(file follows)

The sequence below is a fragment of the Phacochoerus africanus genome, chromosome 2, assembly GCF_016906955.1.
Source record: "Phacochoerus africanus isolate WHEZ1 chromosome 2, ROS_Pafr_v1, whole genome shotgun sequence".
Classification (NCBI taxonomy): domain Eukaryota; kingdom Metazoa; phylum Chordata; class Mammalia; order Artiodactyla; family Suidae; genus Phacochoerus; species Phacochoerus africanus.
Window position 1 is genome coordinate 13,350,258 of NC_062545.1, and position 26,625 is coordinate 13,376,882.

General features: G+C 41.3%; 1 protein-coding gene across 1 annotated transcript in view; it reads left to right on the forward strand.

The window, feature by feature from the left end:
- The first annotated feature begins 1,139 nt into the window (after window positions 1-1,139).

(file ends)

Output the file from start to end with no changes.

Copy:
The sequence below is a fragment of the Phacochoerus africanus genome, chromosome 2, assembly GCF_016906955.1.
Source record: "Phacochoerus africanus isolate WHEZ1 chromosome 2, ROS_Pafr_v1, whole genome shotgun sequence".
Classification (NCBI taxonomy): domain Eukaryota; kingdom Metazoa; phylum Chordata; class Mammalia; order Artiodactyla; family Suidae; genus Phacochoerus; species Phacochoerus africanus.
Window position 1 is genome coordinate 13,350,258 of NC_062545.1, and position 26,625 is coordinate 13,376,882.

General features: G+C 41.3%; 1 protein-coding gene across 1 annotated transcript in view; it reads left to right on the forward strand.

The window, feature by feature from the left end:
- The first annotated feature begins 1,139 nt into the window (after window positions 1-1,139).